HTC Vive delayed until April 2016
The consumer HTC Vive’s 2015 launch target has officially slipped, and the room-scale VR system is now slated to ship in April 2016. A new developer kit is coming at the Consumer Electronics Show in early January, with “7,000 units available to developers.”
The delay is a huge blow to Valve’s VR efforts, which would have beaten Oculus Rift to market with nearly identical specifications and a bigger tracking area. Now it will arrive for consumers after the Oculus Rift but likely before the Oculus Touch controllers. HTC has endured a tough year with major layoffs and flagging sales of its Android phones.
Oculus announces Rock Band VR
Oculus is teaming with Harmonix to develop Rock Band VR. An endearing 2-minute announcement video shows Rift creator Palmer Luckey learning to be a rock star. If you look closely in the video, it appears that Oculus Touch tracked controllers are mounted to the end of the guitar accessory, suggesting a simple method to track the accessory and show its location accurately while immersed in VR.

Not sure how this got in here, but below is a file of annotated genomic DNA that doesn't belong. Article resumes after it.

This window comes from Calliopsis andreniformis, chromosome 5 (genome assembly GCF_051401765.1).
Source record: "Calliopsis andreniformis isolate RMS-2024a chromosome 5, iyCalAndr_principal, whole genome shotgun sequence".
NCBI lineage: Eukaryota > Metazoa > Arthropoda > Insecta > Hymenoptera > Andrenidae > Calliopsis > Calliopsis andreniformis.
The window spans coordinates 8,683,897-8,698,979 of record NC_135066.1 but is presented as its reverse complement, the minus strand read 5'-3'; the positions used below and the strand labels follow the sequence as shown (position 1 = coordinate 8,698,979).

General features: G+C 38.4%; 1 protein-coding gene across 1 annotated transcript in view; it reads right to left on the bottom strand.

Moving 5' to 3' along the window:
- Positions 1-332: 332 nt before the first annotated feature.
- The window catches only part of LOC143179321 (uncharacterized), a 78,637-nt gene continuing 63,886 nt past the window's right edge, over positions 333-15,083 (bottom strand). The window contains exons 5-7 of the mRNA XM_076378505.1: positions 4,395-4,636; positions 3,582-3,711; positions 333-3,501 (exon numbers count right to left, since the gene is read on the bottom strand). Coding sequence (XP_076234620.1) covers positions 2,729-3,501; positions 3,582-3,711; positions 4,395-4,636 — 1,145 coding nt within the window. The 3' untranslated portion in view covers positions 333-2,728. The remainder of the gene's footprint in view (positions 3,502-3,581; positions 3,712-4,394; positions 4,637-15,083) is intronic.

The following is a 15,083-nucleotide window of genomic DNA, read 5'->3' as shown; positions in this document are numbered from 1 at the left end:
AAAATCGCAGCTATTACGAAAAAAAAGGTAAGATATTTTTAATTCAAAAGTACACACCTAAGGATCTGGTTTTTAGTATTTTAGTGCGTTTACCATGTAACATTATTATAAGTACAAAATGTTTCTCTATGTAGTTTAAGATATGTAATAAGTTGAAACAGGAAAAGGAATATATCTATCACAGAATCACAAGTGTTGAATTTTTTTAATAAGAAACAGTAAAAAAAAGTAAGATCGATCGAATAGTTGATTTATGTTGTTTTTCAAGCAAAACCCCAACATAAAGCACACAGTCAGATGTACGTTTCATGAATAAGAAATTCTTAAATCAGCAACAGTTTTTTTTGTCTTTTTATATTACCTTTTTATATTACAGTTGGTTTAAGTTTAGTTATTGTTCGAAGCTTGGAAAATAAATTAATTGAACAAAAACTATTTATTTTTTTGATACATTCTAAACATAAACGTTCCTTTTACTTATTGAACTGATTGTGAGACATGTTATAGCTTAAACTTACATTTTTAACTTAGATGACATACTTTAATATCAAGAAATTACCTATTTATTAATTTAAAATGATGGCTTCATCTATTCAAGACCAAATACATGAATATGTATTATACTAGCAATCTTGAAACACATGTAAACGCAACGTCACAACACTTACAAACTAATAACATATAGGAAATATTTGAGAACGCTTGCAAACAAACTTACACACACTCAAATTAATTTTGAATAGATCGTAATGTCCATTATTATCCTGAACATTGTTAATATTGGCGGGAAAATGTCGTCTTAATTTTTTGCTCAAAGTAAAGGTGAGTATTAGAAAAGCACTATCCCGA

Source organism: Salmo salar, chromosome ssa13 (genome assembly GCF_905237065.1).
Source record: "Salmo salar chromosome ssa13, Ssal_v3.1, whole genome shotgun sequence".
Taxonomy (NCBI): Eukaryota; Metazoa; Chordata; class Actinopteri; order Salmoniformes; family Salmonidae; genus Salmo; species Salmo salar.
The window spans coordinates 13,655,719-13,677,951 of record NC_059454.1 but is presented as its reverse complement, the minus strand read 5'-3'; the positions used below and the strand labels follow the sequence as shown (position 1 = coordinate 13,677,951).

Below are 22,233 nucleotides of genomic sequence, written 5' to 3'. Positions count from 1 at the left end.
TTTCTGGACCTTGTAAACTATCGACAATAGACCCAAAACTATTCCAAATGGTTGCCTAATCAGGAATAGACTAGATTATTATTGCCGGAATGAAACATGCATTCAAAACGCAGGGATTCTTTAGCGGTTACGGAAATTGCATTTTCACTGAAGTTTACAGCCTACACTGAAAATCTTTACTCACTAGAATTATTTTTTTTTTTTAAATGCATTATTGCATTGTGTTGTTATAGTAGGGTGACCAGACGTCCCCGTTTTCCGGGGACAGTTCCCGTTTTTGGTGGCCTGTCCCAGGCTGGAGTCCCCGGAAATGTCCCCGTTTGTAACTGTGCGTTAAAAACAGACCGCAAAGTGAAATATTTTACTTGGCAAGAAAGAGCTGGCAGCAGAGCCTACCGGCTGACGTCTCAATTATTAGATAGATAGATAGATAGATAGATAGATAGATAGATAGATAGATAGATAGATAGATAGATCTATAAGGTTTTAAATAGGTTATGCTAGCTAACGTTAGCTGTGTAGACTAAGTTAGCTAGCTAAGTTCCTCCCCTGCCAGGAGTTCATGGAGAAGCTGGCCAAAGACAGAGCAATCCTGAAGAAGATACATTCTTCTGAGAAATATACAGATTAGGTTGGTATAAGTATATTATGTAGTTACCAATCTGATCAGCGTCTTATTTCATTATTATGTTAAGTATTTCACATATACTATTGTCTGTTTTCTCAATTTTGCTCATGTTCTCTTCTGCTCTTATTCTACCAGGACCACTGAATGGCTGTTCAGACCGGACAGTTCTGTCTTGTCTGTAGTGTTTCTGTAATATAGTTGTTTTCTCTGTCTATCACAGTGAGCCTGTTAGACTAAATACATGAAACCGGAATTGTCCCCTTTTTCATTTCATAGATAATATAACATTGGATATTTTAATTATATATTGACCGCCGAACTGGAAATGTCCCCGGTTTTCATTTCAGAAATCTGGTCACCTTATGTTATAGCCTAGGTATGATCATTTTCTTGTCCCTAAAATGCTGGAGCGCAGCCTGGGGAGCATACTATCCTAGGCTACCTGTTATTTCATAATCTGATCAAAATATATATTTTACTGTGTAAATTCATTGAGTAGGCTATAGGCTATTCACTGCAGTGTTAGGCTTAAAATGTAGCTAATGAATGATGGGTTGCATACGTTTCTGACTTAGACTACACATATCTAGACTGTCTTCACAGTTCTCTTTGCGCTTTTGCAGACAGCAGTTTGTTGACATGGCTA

Google 360 camera app
Google released an Android app called Cardboard Camera to take stereoscopic 360-degree photos to be viewed in Google Cardboard. You hold the camera steady and move slowly in a circle to record your surroundings. The app optionally records audio. It doesn’t record all of the sky or the ground, but enabling people to create a full 360-degree stereoscopic image so easily is no small feat. If you have a compatible phone definitely check it out.
Sony announces more VR games
Sony held a PlayStation-focused event and debuted a number of new titles, including Rez Infinite and a new Psychonauts game. The games join previously announced titles like Dreams, with 20 minutes of creativity gameplay shown in a new video, as well as Tekken 7, Gran Turismo: Sport, EVE Valkyrie, Battlezone and RIGS. A 1-minute trailer shows glimpses of many titles in development for PSVR. A 41-minute panel video offers an overview of Sony’s VR efforts, while a 4-minute video shows a problematic stage demo that may have created some negative impressions of VR’s readiness for the consumer market.
Sony patented a Gear VR-like headset that uses a phone for the display, tracking and rendering but uses active shutter technology similar to some 3D TVs to provide a 3D VR effect.